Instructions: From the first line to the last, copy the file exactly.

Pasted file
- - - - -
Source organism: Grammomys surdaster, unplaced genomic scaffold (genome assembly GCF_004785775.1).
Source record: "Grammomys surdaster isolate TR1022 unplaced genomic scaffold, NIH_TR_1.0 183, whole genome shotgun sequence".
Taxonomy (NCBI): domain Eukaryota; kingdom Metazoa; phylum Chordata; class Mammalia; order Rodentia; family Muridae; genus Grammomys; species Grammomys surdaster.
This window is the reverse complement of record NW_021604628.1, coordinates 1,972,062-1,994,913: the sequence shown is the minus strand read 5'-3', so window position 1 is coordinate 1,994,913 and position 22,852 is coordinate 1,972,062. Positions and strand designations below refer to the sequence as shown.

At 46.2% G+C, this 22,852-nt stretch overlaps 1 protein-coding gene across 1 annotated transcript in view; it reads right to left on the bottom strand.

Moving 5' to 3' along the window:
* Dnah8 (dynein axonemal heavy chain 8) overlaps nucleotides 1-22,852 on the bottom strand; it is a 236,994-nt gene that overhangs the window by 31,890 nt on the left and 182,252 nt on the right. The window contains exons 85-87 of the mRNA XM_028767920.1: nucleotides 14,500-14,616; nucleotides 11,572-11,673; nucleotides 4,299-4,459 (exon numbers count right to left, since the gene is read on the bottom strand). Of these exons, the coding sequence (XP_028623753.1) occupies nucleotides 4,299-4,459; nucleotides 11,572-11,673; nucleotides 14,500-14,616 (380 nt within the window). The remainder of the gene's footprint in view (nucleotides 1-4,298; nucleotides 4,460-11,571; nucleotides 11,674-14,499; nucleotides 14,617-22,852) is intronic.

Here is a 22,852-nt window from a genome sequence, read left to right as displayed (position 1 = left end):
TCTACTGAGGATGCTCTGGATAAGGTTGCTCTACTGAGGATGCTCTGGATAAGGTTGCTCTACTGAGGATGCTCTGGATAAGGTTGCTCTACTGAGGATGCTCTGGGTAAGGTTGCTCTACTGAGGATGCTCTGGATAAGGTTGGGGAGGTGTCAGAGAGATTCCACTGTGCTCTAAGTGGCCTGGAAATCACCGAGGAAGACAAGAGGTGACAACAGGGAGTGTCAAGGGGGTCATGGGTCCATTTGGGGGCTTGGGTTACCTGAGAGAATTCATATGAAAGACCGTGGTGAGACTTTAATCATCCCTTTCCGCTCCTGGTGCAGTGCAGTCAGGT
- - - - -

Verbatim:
Source organism: Grammomys surdaster, unplaced genomic scaffold (genome assembly GCF_004785775.1).
Source record: "Grammomys surdaster isolate TR1022 unplaced genomic scaffold, NIH_TR_1.0 183, whole genome shotgun sequence".
Taxonomy (NCBI): domain Eukaryota; kingdom Metazoa; phylum Chordata; class Mammalia; order Rodentia; family Muridae; genus Grammomys; species Grammomys surdaster.
This window is the reverse complement of record NW_021604628.1, coordinates 1,972,062-1,994,913: the sequence shown is the minus strand read 5'-3', so window position 1 is coordinate 1,994,913 and position 22,852 is coordinate 1,972,062. Positions and strand designations below refer to the sequence as shown.

At 46.2% G+C, this 22,852-nt stretch overlaps 1 protein-coding gene across 1 annotated transcript in view; it reads right to left on the bottom strand.

Moving 5' to 3' along the window:
* Dnah8 (dynein axonemal heavy chain 8) overlaps nucleotides 1-22,852 on the bottom strand; it is a 236,994-nt gene that overhangs the window by 31,890 nt on the left and 182,252 nt on the right. The window contains exons 85-87 of the mRNA XM_028767920.1: nucleotides 14,500-14,616; nucleotides 11,572-11,673; nucleotides 4,299-4,459 (exon numbers count right to left, since the gene is read on the bottom strand). Of these exons, the coding sequence (XP_028623753.1) occupies nucleotides 4,299-4,459; nucleotides 11,572-11,673; nucleotides 14,500-14,616 (380 nt within the window). The remainder of the gene's footprint in view (nucleotides 1-4,298; nucleotides 4,460-11,571; nucleotides 11,674-14,499; nucleotides 14,617-22,852) is intronic.

Here is a 22,852-nt window from a genome sequence, read left to right as displayed (position 1 = left end):
TCTACTGAGGATGCTCTGGATAAGGTTGCTCTACTGAGGATGCTCTGGATAAGGTTGCTCTACTGAGGATGCTCTGGATAAGGTTGCTCTACTGAGGATGCTCTGGGTAAGGTTGCTCTACTGAGGATGCTCTGGATAAGGTTGGGGAGGTGTCAGAGAGATTCCACTGTGCTCTAAGTGGCCTGGAAATCACCGAGGAAGACAAGAGGTGACAACAGGGAGTGTCAAGGGGGTCATGGGTCCATTTGGGGGCTTGGGTTACCTGAGAGAATTCATATGAAAGACCGTGGTGAGACTTTAATCATCCCTTTCCGCTCCTGGTGCAGTGCAGTCAGGT